As an English professor, I am often given to hyperbole. But, it is not an overstatement to say that Ball State’s English department changed my life. Before enrolling in 1999, I was a good student, not a great one. I’d always had a passion for books, but I did not use or cultivate it. I lived with an apathy typical (although not unique) to an eighteen year old.
That changed once I began taking English classes. The faculty engaged with the life of the mind in ways I did not even know existed. The department inspired me to think my life could be whatever I wanted it to be, and that soon involved study abroad, graduate school, and, eventually, a career in teaching.
My earliest moments of inspiration came in Professor Barbara Bogue’s “Introduction to Creative Writing—Prose.” She instilled in me a passion for writing without fear but with judgment. Dr. Cheryl Bove’s London experience remains some of the happiest months of my life, and they inspired me to pursue study abroad the next year in Germany with the support of the German department, especially Dr. Ronald Warner. The excellent training I received in both English and German led me to Indiana University where I earned my Ph.D. No program could have better prepared me for a Ph.D. than BSU’s.
To wit: three years after graduating from BSU, I am sitting in an advisor’s office at IU. She is so smart, she terrifies me. She is responding to my paper, and we begin riffing on literature more generally. She looks up, seeing me with new eyes, and asks how it is I came to know so much about so many books. I explain that I went to Ball State. She nods in understanding. Ball State educates the undergrad in all fields, periods, and methodologies, and there is no better training for graduate school than that.
Having defended my dissertation at Indiana University (another fantastic school) in 2011, I began as Assistant Professor of English and Women’s and Gender Studies at Concordia University Chicago. It is a liberal arts college with 1,200 undergraduates. At Concordia, I get to teach smart students in small classes. I get to teach classes like “Plague, Pox, Zombies: Disease in Literature, Law, and Film” and “Gender Moves: WGS and the Transnational Turn.” I regularly teach a four-course sequence in American literature that spans from the moment of European contact to the present. My notes and materials from Dr. Robert Habich’s American literature classes sit permanently on my desk, and I consult them almost daily as I prepare for class. Dr. Rai Peterson and Dr. Frank Felsenstein equipped me with a theoretical rigor that translates into my teaching as well as my research. This week I am going back to my notes from Dr. Robert Nowatski’s class on representations of blackness in American culture as I teach Adventures of Huckleberry Finn. Dr. Lauren Onkey’s senior seminar in Caribbean literature introduced me to Michelle Cliff’s novel No Telephone to Heaven, a book that would stay with me throughout graduate school and that culminated in my first scholarly publication in Meridians: race, feminism, transnationalism in 2009—six years after I first read the book. As a teacher now, I like to remember how a book I read as a senior in college became the impetus for the start of my academic career. We never know where learning will lead.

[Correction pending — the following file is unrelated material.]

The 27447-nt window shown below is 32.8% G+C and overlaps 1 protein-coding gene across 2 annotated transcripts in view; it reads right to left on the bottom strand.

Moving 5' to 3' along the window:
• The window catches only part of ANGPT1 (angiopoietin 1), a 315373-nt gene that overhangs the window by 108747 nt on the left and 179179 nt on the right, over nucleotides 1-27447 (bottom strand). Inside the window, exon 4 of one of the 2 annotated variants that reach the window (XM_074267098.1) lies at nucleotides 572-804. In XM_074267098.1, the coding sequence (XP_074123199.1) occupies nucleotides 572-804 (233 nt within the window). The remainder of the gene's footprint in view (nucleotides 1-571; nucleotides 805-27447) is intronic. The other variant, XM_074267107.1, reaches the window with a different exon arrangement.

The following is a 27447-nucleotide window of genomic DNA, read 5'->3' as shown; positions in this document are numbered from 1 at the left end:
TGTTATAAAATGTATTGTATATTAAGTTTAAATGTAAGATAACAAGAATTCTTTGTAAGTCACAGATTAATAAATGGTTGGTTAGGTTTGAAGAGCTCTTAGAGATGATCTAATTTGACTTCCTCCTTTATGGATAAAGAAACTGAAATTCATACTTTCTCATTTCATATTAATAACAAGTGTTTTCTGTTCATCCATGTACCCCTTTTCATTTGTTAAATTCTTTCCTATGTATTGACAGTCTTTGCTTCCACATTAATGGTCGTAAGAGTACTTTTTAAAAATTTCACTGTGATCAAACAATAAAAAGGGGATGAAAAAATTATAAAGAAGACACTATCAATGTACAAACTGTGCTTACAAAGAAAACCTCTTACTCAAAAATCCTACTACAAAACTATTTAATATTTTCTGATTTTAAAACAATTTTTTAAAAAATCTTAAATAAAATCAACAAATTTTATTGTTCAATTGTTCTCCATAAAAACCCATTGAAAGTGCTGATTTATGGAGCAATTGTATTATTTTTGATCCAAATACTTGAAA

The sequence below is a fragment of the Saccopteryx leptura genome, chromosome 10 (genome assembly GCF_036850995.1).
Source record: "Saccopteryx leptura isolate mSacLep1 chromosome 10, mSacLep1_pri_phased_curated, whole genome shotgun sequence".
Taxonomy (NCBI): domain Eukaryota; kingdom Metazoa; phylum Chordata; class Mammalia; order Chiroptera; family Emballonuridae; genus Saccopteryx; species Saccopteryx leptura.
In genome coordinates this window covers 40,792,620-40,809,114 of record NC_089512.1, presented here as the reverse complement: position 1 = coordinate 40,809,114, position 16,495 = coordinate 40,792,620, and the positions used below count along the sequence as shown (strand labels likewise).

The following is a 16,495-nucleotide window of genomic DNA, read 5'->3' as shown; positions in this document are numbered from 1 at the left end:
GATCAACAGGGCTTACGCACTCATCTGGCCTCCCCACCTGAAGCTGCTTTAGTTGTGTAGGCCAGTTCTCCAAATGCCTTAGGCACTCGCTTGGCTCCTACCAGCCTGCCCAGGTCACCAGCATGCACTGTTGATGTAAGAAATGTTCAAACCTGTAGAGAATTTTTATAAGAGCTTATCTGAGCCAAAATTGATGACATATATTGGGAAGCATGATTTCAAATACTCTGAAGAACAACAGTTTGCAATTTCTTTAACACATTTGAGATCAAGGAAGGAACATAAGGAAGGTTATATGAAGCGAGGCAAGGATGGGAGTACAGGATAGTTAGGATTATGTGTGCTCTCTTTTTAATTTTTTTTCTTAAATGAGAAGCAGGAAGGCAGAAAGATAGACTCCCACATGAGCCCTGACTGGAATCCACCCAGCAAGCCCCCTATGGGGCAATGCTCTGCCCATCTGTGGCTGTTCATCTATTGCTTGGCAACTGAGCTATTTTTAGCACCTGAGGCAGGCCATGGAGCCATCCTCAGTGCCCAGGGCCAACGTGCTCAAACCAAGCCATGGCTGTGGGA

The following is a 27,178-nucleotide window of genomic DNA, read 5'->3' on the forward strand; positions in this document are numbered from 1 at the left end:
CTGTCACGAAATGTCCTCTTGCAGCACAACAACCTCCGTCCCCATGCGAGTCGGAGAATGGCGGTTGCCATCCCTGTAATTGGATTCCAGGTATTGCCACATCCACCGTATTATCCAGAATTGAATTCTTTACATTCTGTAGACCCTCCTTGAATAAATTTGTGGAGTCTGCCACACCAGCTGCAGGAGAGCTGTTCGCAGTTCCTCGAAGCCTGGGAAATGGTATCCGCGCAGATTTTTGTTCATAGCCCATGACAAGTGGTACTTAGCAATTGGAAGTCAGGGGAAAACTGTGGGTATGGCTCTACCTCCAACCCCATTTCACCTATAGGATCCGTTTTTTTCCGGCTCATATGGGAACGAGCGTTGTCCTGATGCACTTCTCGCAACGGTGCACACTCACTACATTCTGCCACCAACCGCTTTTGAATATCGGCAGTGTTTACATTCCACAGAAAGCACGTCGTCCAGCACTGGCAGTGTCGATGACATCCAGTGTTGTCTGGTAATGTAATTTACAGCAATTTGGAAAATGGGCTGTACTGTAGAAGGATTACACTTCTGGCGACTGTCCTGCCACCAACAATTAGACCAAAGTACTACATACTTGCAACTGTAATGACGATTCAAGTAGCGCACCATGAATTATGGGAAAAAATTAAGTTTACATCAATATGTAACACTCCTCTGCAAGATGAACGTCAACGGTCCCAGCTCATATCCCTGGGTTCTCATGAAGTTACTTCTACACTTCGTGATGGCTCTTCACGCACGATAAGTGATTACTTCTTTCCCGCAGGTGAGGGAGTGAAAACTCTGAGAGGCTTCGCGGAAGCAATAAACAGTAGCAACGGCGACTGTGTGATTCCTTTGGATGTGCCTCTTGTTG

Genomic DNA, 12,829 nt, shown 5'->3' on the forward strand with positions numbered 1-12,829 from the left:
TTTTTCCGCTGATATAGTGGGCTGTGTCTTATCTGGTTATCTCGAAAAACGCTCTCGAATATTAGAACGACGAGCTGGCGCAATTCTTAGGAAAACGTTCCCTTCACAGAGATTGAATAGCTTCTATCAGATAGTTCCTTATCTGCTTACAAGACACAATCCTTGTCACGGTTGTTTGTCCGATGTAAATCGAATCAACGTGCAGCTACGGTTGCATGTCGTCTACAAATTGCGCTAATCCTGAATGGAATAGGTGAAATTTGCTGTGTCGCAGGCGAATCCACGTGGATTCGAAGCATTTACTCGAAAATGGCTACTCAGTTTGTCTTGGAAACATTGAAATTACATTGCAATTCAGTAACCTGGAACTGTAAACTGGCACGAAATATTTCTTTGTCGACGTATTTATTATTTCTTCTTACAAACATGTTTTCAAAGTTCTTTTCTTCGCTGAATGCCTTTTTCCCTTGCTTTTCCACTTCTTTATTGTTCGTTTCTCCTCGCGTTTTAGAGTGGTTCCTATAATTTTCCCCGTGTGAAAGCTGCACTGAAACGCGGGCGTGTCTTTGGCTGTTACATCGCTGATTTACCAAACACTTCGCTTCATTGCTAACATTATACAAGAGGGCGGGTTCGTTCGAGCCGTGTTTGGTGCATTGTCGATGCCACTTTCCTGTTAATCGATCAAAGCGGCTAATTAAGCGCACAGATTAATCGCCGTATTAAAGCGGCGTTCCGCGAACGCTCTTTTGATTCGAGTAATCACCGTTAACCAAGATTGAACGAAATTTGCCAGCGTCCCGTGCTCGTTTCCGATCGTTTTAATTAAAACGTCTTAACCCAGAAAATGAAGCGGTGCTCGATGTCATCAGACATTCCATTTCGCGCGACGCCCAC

Certain days at BSU stand out to me even now: when Dr. Habich revealed that Thoreau was a short walk from town at Walden; when Dr. Peterson explained why April is, indeed, the cruelest month; when Dr. Felsenstein gently corrected me when I misspoke. I learned just as much about how to teach as I did what to teach in my time at Ball State. Although I graduated in 2003, Ball State shapes my everyday life in profound and mundane ways.
And, that tradition continues. I am currently finishing a book, Provisional Identities: The American Short Story Cycle, which places the short story cycle at the center of American literary history. Central to that history are contemporary cycles, including Professor Cathy Day’s inventive, insightful The Circus in Winter. Prof. Day was gracious enough to let me interview her (before she came to Ball State and the book received its amazing musical adaptation). My essay on The Circus in Winter will appear in both my book as well as a new collection of essays on Winesburg, Ohio forthcoming from Rodopi.
This blog post is, ultimately, a fan letter—to a place and a people that introduced me to new books, ideas, and life. I hope it compels others to study English at Ball State.
You can find me here: http://www.cuchicago.edu/faculty/english/jennifer-smith/